In the field, this can be very important when mapping new areas or carrying out new studies of previously mapped areas. Therefore, teaching this to students is actually quite important.
However, I completely agree that indiscriminate hammering in the UK is wrong and it should be done very sensitively. I say this both as a climber and as someone who would hate to see SSSI's damaged.
To put my comments in context, I used to be a geologist and studied at both school and university at various levels before doing some field work in the UK and far more remote locations.
When I was first taught geology about 30 years ago now, my teacher was a climber (the first person I'd actually talked to about it) but I have to admit I don't recall his attitude to hammering. At university, there was a fair bit of caution exercised and increasing respect for SSSI's. Whilst everyone knew that indiscriminate hammering was a bad thing and tried to minimise this and where possible collect loose samples, my dim recollection is that this wasn't always followed as stringently as should have been the case.
The beautiful weathered surfaces, particularly of the Borrowdale Volcanics and the Carrock Fell Gabbro for example should be protected and preserved as far as possible from damage and overuse. Hammering by geologists is not acceptable, neither is destruction by axes and crampons, or over-use by commercial groups.
> so if you want to act like the Bosch then that's up to you.
Thin end of the wedge....
Climbers have a right (in my opinion) to climb rocks for recreational/sporting reasons.
Geologists have a right to "take samples" for research and study/educational purposes.
The fact is that most geologists are respectful of this and avoid sampling from areas with a climbing tradition. Indeed I know a great many climbers who are geologists and both climb and sample rocks choosing appropriate locations for each. Clearly, this is an unfortunate example of a misunderstanding by an ill-informed teacher (who's reply I appreciate). If people want to do something to help then, rather then grabbing virtual pitchforks and setting off to linch the nearest geologist for doing there job, perhaps encouraging better dialogue between the BMC, MCofS and the professional bodies which oversee such geological activity is to be encouraged, both to ensure that a mention of avoiding areas with a climbing tradition is included in the professional guidelines and more effort is made to inform geologists of the location of these areas.
Quite! Sorry if I'm saying something that's obvious but that's why the French call the Germans "les Bosch", a lot of their equipment had this trade mark on it... So after two world wars and a century later the company is still going strong, their use of slave labour and involvement with the Nazis doesn't seem to have done them any harm. The French also have more derogatory words for Germans but they are best left unsaid :-)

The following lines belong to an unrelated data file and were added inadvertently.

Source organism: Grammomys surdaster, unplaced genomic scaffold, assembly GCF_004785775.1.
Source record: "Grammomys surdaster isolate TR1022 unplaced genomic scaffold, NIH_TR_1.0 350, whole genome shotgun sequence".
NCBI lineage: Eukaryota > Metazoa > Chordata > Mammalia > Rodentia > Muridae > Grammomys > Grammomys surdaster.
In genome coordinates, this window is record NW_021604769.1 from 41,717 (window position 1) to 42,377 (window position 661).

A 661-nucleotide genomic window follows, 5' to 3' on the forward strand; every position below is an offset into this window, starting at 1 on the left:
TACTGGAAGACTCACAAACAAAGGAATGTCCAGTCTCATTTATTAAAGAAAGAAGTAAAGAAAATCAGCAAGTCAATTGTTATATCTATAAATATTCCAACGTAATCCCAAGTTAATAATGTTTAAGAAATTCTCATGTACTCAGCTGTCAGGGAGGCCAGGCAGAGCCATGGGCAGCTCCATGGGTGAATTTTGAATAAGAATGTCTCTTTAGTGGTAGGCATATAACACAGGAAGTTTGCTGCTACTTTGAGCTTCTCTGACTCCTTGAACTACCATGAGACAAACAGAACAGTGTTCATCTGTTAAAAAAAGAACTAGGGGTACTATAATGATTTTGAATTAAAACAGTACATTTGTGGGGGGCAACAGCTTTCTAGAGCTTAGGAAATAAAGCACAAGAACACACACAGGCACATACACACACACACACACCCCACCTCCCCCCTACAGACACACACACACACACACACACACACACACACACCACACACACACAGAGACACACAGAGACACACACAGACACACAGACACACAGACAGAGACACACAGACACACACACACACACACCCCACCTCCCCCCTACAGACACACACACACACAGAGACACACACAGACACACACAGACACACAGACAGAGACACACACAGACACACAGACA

Sorry if I'm saying something that's obvious but that's why the French call the Germans "les Bosch"
Are you sure: -
Of course you can providing you are a climber against bolting ;-)
I can't believe people are still defending the original act or questioning it even happened when the teacher's abject apology and ascertion that the behaviour was wrong and should not occur again has already been stated.
Because to properly take samples they need to be 'in-situe' ie from an outcrop, not a pebble on the ground, tho a boulder also isnt in situ so that would also constitute improper sampling... ether way a school/college group would have no need for propper samples as they are hardly going to be using them for propper science. ether way if the teacher is trying to teach them sampling then they should at least do it properly, so this guy was in the wrong both from a climbers perspective and science perspective
Who is questioning it happened?
> Who is questioning it happened?
You didn't read the multiple 'you haven't got photos so I don't believe it happened/everyone carries a camera phone (or doesn't)' debate, above????
> You didn't read the multiple 'you haven't got photos so I don't believe it happened/everyone carries a camera phone (or doesn't)' debate, above????
I think most people were asking for photos to add weight and context.
> I think most people were asking for photos to add weight and context.
Most indeed. However there appeared to be a couple of hold-outs.
I'm surprised someone hasn't been up there to see the extent of the damage and to take photos.
The fatal flaw in these forums - lots of talk, little action!
Almost a week ago, I suggested:
"Is it possible for someone independently to verify whether stuff has been chipped and, if so, narrow it down to a reasonable timeframe of days, if not hours? While this wouldn't prove anything either way, it would at least give circumstantial evidence to point in one direction or the other."
As I live in Dorset, it's a little far for me. But, given the will, I'm sure someone could have gone up there and reported back.
'For the triumph of evil, all that is required is that good men do nothing.'
Yeah, I'd be keen, but it's a bit of a trek for me too.